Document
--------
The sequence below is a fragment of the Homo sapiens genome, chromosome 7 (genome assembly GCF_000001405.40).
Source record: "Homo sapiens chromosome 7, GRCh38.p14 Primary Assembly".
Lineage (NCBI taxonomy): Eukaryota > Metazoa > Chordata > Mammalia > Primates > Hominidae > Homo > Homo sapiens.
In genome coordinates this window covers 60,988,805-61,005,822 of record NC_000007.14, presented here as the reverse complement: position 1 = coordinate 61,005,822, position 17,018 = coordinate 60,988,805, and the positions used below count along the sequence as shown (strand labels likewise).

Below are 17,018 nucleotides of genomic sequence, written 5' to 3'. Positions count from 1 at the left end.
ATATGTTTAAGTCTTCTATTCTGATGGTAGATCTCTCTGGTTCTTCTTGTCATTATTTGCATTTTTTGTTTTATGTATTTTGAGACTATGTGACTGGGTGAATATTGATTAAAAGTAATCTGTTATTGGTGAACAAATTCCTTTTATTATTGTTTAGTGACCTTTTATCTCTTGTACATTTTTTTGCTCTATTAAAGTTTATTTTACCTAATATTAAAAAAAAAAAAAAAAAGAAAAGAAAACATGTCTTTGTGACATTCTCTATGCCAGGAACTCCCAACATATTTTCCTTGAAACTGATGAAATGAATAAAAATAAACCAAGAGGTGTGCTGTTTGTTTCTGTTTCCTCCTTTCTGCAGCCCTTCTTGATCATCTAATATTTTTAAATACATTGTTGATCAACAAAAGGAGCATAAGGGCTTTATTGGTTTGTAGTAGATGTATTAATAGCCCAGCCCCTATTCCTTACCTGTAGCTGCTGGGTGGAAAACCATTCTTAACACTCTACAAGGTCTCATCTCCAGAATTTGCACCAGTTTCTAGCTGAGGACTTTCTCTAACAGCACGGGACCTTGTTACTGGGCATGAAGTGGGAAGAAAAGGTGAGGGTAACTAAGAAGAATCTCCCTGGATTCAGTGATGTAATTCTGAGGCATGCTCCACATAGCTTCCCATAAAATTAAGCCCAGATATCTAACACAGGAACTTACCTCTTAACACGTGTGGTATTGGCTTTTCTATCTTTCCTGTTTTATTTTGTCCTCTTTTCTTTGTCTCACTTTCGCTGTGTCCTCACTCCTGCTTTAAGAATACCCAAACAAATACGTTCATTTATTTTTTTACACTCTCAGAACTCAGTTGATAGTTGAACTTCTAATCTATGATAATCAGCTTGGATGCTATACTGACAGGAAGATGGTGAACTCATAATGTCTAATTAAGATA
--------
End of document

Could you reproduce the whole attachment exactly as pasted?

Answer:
The sequence below is a fragment of the Homo sapiens genome, chromosome 7 (genome assembly GCF_000001405.40).
Source record: "Homo sapiens chromosome 7, GRCh38.p14 Primary Assembly".
Lineage (NCBI taxonomy): Eukaryota > Metazoa > Chordata > Mammalia > Primates > Hominidae > Homo > Homo sapiens.
In genome coordinates this window covers 60,988,805-61,005,822 of record NC_000007.14, presented here as the reverse complement: position 1 = coordinate 61,005,822, position 17,018 = coordinate 60,988,805, and the positions used below count along the sequence as shown (strand labels likewise).

Below are 17,018 nucleotides of genomic sequence, written 5' to 3'. Positions count from 1 at the left end.
ATATGTTTAAGTCTTCTATTCTGATGGTAGATCTCTCTGGTTCTTCTTGTCATTATTTGCATTTTTTGTTTTATGTATTTTGAGACTATGTGACTGGGTGAATATTGATTAAAAGTAATCTGTTATTGGTGAACAAATTCCTTTTATTATTGTTTAGTGACCTTTTATCTCTTGTACATTTTTTTGCTCTATTAAAGTTTATTTTACCTAATATTAAAAAAAAAAAAAAAAAGAAAAGAAAACATGTCTTTGTGACATTCTCTATGCCAGGAACTCCCAACATATTTTCCTTGAAACTGATGAAATGAATAAAAATAAACCAAGAGGTGTGCTGTTTGTTTCTGTTTCCTCCTTTCTGCAGCCCTTCTTGATCATCTAATATTTTTAAATACATTGTTGATCAACAAAAGGAGCATAAGGGCTTTATTGGTTTGTAGTAGATGTATTAATAGCCCAGCCCCTATTCCTTACCTGTAGCTGCTGGGTGGAAAACCATTCTTAACACTCTACAAGGTCTCATCTCCAGAATTTGCACCAGTTTCTAGCTGAGGACTTTCTCTAACAGCACGGGACCTTGTTACTGGGCATGAAGTGGGAAGAAAAGGTGAGGGTAACTAAGAAGAATCTCCCTGGATTCAGTGATGTAATTCTGAGGCATGCTCCACATAGCTTCCCATAAAATTAAGCCCAGATATCTAACACAGGAACTTACCTCTTAACACGTGTGGTATTGGCTTTTCTATCTTTCCTGTTTTATTTTGTCCTCTTTTCTTTGTCTCACTTTCGCTGTGTCCTCACTCCTGCTTTAAGAATACCCAAACAAATACGTTCATTTATTTTTTTACACTCTCAGAACTCAGTTGATAGTTGAACTTCTAATCTATGATAATCAGCTTGGATGCTATACTGACAGGAAGATGGTGAACTCATAATGTCTAATTAAGATA